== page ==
Q: You've had a long career in IT, with stints at Proctor and Gamble, at Office Depot, and now you're in Motorola, you've been there since July 2005. What are some of the big projects you're working on to effect change?
Morrison: A couple of areas. Supply chain is a great example, we're doing a lot to consolidate our supply chain just to keep up with our growth, the number of units we're producing on the mobile device side, changes in consolidation in our networks and enterprise business, and a lot of our time and attention is focused on enabling the supply chain activities.
When you talk about enabling supply chain activities, how much of that is a technology problem, how much is it a business process issue?
Morrison: Well every IT problem starts with the process business, but just as an example, we use a lot of EMS and 3PLs on the supply side as part of our manufacturing process and in the past if we wanted to bring in a new supplier, it could take us, sometimes, up to three or four months to get them integrated in and have visibility into our supply chain. We've been able to use service oriented architectures and Web services to reduce that to two to three weeks to bring on a new supplier. And that's just an example of how technology can help you grow very rapidly and add that kind of capability into your process.
Would you identify some of the core technologies that you're using to enable you to be more competitive, and to, let's say, out-innovate your competitors?
Morrison: We use a lot of different technologies. We have an ERP suite of applications that we work with.
Which ERP flavour are you using?
Morrison: We happen to be an Oracle shop and we have a very close strategic relationship with Oracle. And part of what we do is work with them on mobility applications. It's not about taking an existing application and making it fit a smaller screen to fit a mobile device for example; it's about thinking how business processes and transactions happen in a mobile world, and making the processes more effective and the software to support those processes more effective.
And given the massive supply chain and manufacturing operations you have around the world, is RFID much of a factor at this point?
Morrison: I think RFID is still a little bit less mature as a factor, in terms of how we're actually applying it to the product. In the supply chain area, in terms of tracking through your supply chain, we use extensive barcoding in our warehouses and RF and scanning devices, whether it's the HC700, which is a product that we use extensively in transportation and distribution with customers like FedEx and UPS and Deutsche Post, and the US Postal Service, we use those same technologies internally. And now with the acquisition of Symbol Technologies, which we're very excited about in IT at Motorola, because they have a lot of technology that has a great application in that space for us, within the enterprise as well.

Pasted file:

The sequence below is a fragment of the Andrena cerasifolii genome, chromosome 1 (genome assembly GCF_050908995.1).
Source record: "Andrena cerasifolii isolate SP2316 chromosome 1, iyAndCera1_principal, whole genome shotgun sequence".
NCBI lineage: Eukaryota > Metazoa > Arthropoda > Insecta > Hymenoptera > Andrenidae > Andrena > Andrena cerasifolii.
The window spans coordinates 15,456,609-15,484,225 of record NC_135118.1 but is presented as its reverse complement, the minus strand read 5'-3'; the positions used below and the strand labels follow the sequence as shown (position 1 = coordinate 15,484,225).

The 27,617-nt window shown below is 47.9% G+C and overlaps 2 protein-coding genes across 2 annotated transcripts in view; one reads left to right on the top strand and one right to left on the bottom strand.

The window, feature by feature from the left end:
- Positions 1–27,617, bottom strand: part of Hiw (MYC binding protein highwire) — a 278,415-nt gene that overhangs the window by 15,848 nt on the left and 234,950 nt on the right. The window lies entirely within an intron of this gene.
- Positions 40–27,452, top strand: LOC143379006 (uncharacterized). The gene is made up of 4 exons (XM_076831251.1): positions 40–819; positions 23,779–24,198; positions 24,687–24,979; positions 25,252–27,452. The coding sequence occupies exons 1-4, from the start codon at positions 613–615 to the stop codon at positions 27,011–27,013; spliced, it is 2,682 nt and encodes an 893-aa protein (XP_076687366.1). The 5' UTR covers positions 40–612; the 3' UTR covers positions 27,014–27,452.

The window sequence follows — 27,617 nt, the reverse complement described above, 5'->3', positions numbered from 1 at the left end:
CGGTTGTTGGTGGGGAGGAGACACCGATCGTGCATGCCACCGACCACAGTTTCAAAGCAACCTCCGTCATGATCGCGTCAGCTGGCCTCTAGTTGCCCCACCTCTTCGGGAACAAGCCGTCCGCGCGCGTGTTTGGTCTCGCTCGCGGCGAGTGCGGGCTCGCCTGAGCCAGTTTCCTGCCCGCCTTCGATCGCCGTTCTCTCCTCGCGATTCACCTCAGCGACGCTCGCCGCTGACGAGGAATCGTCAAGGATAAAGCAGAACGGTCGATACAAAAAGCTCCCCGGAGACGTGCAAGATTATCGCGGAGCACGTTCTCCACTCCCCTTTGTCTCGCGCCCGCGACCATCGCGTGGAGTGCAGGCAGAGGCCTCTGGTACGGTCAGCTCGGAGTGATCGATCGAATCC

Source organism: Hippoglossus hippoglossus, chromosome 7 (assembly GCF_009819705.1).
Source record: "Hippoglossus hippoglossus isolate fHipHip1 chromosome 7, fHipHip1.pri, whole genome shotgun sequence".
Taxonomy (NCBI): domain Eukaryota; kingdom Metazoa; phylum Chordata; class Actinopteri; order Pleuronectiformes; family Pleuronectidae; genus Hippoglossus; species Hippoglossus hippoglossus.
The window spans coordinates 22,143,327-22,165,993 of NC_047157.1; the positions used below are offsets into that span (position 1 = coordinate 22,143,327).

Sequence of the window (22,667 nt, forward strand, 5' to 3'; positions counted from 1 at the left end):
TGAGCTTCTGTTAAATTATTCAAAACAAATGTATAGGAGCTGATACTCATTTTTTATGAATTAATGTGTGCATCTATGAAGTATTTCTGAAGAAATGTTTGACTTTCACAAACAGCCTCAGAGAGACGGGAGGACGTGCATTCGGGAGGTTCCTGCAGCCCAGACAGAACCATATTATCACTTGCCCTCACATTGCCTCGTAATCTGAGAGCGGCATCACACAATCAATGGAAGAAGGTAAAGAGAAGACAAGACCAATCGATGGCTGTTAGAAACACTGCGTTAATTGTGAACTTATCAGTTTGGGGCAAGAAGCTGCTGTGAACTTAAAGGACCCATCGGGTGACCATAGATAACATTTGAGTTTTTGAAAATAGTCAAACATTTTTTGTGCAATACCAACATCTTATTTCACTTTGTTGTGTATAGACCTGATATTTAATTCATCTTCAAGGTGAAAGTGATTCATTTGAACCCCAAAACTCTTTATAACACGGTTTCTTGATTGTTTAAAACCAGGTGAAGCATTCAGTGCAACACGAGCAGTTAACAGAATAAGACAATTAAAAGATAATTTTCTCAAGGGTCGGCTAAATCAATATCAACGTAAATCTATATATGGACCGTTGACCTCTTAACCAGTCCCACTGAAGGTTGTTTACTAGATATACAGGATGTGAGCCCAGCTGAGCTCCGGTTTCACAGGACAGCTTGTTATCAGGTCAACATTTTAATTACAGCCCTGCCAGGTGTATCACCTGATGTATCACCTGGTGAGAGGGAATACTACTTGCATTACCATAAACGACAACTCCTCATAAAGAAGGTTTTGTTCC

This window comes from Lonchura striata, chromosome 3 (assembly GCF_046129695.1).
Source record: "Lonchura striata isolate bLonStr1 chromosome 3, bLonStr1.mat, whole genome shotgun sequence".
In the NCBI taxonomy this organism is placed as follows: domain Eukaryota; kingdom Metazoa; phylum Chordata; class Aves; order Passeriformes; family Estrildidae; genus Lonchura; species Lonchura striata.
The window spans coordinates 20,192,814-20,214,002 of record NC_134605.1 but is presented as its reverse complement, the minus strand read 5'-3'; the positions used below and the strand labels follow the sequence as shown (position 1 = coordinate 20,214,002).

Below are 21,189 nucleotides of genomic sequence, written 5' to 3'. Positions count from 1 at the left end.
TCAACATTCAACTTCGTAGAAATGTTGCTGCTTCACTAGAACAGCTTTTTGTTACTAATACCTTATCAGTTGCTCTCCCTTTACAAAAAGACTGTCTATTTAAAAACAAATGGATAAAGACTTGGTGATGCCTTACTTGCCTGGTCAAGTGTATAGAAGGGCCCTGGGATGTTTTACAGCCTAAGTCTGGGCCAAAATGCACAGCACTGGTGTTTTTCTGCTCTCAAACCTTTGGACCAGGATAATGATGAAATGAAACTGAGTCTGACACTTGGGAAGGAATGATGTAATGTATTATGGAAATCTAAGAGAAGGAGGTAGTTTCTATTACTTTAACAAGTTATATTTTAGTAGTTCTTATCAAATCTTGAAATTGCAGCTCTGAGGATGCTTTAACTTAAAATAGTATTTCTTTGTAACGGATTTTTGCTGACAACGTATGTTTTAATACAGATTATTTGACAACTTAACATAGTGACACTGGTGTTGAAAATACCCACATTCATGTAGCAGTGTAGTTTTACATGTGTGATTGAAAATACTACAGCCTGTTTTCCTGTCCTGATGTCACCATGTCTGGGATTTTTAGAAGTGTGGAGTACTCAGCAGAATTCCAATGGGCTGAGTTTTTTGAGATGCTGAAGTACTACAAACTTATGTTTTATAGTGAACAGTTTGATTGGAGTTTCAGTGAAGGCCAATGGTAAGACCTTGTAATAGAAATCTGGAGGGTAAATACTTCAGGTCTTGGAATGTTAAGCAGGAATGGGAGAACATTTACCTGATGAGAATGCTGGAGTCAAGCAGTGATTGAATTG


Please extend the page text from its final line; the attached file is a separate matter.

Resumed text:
You mentioned Symbol, which you acquired for four billion dollars, and you recently just acquired Good Technology. Seems like you have some integration challenges ahead of you, and do you have any guidelines that you apply to various integrations, given you've been at Office Depot and Quaker Oats, where you did the transition into PepsiCo?
Morrison: I think it's very important for the IT function to focus in an acquisition on what the business needs to accomplish within the first 90 days, within the first year of the acquisition being integrated. A lot of times that has to do with organisational integration, has to do with being able to close the books quickly, it has to do with developing the synergies, not only the cost synergies, but the sales synergies as well.
And so we focus our M&A and integration work in IT very much on those four areas. Day one, you want the new organisation to feel a part of Motorola, do they have common e-mail access? Do they have access to the intranet? Are their organisations integrated into our HR processes and systems? Typically that's followed by the closing of the books. And a lot of times you have integration challenges just in how the accounting processes actually occur from company to company. We're getting pretty good at this, we've done a lot of acquisitions in 2006, of course Symbol is our largest one, Good the most recent one, Netopia we just announced in our connected home business, and we have a very dedicated team that repeats these processes over and over again and we learn from them each time.
Do you have a group that looks at new technologies, whether it's from large companies or small companies that could give you an edge, or could provide some capability that is unique to what you need to do?
Morrison: Absolutely. And I invest in that, and I protect it. When you're fighting over every budget dollar, it's important to protect it. They do have a dedicated organisation that focuses on architecture, integration, data, and new technologies. My lab's even used for Motorola engineers who want to put new technology that could be used in an enterprise into a production environment so we can test that and give them feedback. And we're very, very aggressive around that.
One of the things that's great about working at a company like Motorola is IT can be bleeding-edge, we're not always just a fast follower, we're really pushing the envelope on new technology all the time. And we do a lot with our new ventures group, we actually invest in start-up companies, and we spend a lot of time with those companies. We have a part of our labs organisation that does early stage accelerator type of work that we collaborate with. And then we reach out within the venture capital community, the start up community all the time to find the best ideas. And we make that a part of our process all the time.